The Minister of Gender, Children and Social Protection, Cynthia Maamle Morrison, has announced that the government is working on putting together a law that will curb the issue of lynching of alleged witches, which is rapidly rising in some parts of the country.
The law, she explained, will cut across all areas, including religion, because the problem is a nationwide trend.
“It’s not only in the North that they lynch alleged witches, so the law will cover everyone, not only the chiefs who certify the victims as witches. The law will not be only for the North, but for Ghana, but once Parliament comes back from its recess, we will start the process,” she said.
Taking her turn at the Meet-the-Press series yesterday in Accra, Mrs Cynthia Morrison noted that stopping violence against elderly women would be difficult in the short term. However, the Ministry plans to renovate witch camps which are currently safe havens for victims of witchcraft accusations.
“The Ministry led a team, comprising members of the Parliamentary Standing Committee on Gender, Children and Social Protection, to assess the situation on the ground, as part of the way forward, and whilst we were moving, we focused on closing down the witches’ camp as the only solution. But when we got there, we realised that closing the camps are (sic) not easy,” she said.
“The only solution that we have is a law to prevent the lynching of alleged witches, and look for ways to protect them since majority of them don’t want to go back to their homes because of fear. Families have refused to accept them. And where the family even wants to accept them, the society says ‘no;,” the Minister added.
“What we are going to do is to give these wonderful elderly women a safe haven and renovate where they are. We are giving them a better life. Majority of them told us that they are not on the LEAP programme,” Mrs Cynthia Morrison continued.
On human trafficking, the Minister told journalists that Ghana is currently on a tier 2 ranking with the US Department of Labour (DOL) tier ranking, which indicates that the country is making a significant effort to fight the canker.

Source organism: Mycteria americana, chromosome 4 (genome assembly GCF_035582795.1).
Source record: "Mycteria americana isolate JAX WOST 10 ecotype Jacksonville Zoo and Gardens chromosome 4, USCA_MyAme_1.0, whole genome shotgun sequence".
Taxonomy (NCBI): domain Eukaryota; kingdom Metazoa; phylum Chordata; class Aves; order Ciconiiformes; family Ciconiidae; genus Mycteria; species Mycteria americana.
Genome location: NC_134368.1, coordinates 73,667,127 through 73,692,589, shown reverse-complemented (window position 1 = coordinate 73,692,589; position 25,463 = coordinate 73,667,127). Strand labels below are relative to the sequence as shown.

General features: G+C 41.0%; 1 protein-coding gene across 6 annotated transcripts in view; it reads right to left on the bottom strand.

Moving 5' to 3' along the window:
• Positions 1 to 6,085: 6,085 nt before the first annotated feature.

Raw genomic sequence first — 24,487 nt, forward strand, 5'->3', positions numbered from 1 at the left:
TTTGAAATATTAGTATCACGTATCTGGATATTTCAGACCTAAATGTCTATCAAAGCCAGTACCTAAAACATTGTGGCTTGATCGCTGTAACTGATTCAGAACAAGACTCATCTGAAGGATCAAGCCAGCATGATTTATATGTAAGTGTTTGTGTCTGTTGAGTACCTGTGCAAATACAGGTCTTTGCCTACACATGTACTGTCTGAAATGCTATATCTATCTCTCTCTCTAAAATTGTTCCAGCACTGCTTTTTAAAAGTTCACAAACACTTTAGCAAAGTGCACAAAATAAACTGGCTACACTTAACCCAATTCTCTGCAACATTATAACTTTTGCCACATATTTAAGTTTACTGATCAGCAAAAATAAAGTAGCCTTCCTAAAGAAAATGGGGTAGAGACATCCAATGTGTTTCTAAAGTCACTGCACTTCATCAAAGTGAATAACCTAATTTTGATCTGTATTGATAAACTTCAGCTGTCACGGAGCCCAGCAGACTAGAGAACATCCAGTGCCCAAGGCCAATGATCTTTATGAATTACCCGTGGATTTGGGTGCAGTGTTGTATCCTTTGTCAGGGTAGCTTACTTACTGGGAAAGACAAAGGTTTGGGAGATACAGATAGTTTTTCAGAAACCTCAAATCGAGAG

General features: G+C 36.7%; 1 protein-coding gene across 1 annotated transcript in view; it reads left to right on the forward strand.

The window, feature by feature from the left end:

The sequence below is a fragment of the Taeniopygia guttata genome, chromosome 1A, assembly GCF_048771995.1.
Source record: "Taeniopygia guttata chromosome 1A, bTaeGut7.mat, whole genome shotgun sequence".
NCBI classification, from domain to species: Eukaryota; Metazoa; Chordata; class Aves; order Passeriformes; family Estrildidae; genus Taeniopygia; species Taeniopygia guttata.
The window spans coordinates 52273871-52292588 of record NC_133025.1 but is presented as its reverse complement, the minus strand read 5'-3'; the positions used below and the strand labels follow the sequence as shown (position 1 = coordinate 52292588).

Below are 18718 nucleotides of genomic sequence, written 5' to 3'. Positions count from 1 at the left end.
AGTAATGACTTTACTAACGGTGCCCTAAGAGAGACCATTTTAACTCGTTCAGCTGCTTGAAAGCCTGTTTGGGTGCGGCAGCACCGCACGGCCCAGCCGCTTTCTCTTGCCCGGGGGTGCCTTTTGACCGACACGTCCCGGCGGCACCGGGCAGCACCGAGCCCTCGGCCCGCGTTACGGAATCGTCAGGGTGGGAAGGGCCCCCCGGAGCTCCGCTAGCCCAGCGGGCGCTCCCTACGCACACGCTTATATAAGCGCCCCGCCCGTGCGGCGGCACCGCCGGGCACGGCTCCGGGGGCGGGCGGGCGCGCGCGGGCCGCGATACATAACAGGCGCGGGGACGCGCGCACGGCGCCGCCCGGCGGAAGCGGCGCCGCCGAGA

Touching on measures being put in place to tackle human trafficking head-on, she said: “The Ministry trained 45 law enforcement officers with the aim of building their capacity to better help with the fight against human trafficking in Ghana.”
In addition, the government has released GHC1million into the Human Trafficking Fund to effectively combat the menace.
“The Ministry, from 2019 has rescued, supported and given care to 611 victims of human trafficking. Out of this number, 200 were children and 411 were adults,” she disclosed.
The Gender Minister said the adult shelter in the period under review received 63 survivors of human trafficking, adding that her outfit has undertaken series of community dialogues and sensitizations, as part of the efforts to increase awareness and education on human trafficking and irregular migration issues.
On school feeding, the Minister revealed that the government currently provides 2,980,000 pupils in 8,683 public basic schools with one hot and nutritious meal for every school going day.
In addition, there has been capacity building for 9,178 caterers in 11 regions on innovative nutrition to improve the quality of meals served to pupils.
“Training on meal planner softer has been undertaken for desk and nutrition officers in 11 regions. Registration of pupils in school feeding schools on the National Health Insurance Scheme has been relaunched. Farmer based organisations in Volta and Oti regions have been profiled to facilitate the linkage of caterers and farmers,” she said.
Source: dailystatesman.com.gh/Isabella Agyakwa